|37000 Feet||Browse and search NASA's
Aviation Safety Reporting System
|Local Time Of Day||1801 To 2400|
|Locale Reference||airport : det|
|Altitude||msl bound lower : 3000|
msl bound upper : 4000
|Controlling Facilities||tracon : dtw|
tower : det
|Operator||general aviation : corporate|
|Make Model Name||Small Transport, Low Wing, 2 Turboprop Eng|
|Flight Phase||descent : approach|
landing : go around
|Function||flight crew : single pilot|
|Qualification||pilot : atp|
|Experience||flight time last 90 days : 60|
flight time total : 3200
|Affiliation||government : faa|
|Function||controller : local|
|Qualification||controller : non radar|
|Anomaly||aircraft equipment problem : less severe|
non adherence : published procedure
|Independent Detector||aircraft equipment other aircraft equipment : unspecified|
|Resolutory Action||controller : issued new clearance|
flight crew : declared emergency
|Consequence||faa : reviewed incident with flight crew|
|Miss Distance||unspecified : 1000|
|Primary Problem||Flight Crew Human Performance|
|Air Traffic Incident||Pilot Deviation|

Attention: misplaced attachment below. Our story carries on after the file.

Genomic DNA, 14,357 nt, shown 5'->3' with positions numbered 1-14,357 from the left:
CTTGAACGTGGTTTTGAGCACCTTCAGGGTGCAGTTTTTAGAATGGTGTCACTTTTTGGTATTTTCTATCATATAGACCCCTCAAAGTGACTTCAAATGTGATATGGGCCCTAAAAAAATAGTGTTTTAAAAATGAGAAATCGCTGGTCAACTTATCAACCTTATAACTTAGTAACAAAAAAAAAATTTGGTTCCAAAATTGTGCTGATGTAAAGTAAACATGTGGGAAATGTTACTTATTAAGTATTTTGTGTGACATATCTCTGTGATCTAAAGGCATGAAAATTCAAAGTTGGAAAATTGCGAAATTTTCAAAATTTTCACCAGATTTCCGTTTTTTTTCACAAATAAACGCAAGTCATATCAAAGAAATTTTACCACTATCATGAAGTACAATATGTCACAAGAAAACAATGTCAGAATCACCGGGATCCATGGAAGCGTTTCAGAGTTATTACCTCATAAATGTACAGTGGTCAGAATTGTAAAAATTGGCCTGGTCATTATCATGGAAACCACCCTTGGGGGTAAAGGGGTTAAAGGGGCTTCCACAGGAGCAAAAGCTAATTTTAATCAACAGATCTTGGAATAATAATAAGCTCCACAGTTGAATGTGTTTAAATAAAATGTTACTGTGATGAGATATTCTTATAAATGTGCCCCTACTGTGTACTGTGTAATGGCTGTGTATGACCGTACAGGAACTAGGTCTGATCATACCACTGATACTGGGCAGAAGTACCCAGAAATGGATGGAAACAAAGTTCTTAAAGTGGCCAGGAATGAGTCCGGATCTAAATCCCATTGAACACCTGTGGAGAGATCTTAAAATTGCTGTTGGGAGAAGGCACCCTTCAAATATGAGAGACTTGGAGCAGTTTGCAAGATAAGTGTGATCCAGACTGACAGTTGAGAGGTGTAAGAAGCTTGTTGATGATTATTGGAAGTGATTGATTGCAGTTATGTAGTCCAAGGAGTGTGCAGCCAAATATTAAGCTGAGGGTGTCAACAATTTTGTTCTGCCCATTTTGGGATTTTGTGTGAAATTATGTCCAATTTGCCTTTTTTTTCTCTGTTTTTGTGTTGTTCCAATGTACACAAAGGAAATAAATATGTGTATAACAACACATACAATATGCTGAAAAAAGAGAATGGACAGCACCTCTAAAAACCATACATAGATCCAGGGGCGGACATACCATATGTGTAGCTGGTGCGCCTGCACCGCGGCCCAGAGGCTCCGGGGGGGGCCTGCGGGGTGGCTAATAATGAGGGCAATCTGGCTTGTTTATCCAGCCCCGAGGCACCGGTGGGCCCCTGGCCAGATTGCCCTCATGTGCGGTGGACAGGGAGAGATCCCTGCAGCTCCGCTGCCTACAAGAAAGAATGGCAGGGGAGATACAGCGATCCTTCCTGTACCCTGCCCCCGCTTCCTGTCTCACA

At the time of this approach (approximately XX15) I was a little tired, having flown from ism (4.2) evading thunderstorms along the entire route, etc. I had purposely slept late that morning until XA00 am to be properly rested for the return flight, but late passenger delayed the departure 1 1/2 hours also. I was using the autoplt to reduce crew load and it had properly captured the ILS. At the marker I selected gear down and found no nose gear light. Approach had transferred me to tower, and I was instructed to reduce airspeed to minimum approach for timing, to allow another aircraft to land first. Fearing possible complete hydraulic fluid loss, I wanted to break the approach as soon as possible and troubleshoot the problem away from the airport. I didn't want to run right up to the airport and have to worry about conflicting traffic, maintaining a reduced airspeed, and my gear problem all at once. So, I started a gradual right turn away from the airport and towards lake st clair, and started increasing airspeed to a more comfortable speed. I wanted to notify tower immediately, but the frequency was congested for a few seconds. As soon as possible, I told them I had a gear problem and was breaking off the approach to troubleshoot the gear problem. I saw traffic above me going north to south, which would be no factor. I initiated a slow climb back up from the G/south descent with the go around button on the power lever and armed the altitude capture for 4000'. For some reason, it didn't capture at 3.5. I was dividing my attention with the poh landing gear section and didn't catch it until 4400'. By this time, I had recontacted approach who wasn't happy about me breaking off the approach, and climbing. I completed the troubleshooting procedures, conducted a fly-by the det tower who used their green light to inspect the nosegear, and then landed west/O further incident. I think a better action would have been to climb to continue the approach course rather than turning, but I didn't want to enter the congestion around the airport and elected to proceed northeast VFR. Causes: frequency congestion. The need to act quickly when considering the possibility of rapid hydraulic fluid loss. I was a little tired and not as sharp as in the first of the day. Also, the fact that I had never mentally put myself in this situation prior to flight, so as to have some kind of preplanned course of action or priorities. I remember my high school baseball coach spending hours, sitting on the bench with us playing 'mental baseball,' ie, 'what are you going to do if...' although I have thought through all kinds of in-flight situations in my mind, I never thought of this one before. This type of reaction mental planning is my way of combatting the 'fat, dumb and happy' syndrome, but when faced with this situation, I just did the best that I could, which may have resulted in some inadvertent airspace incursion.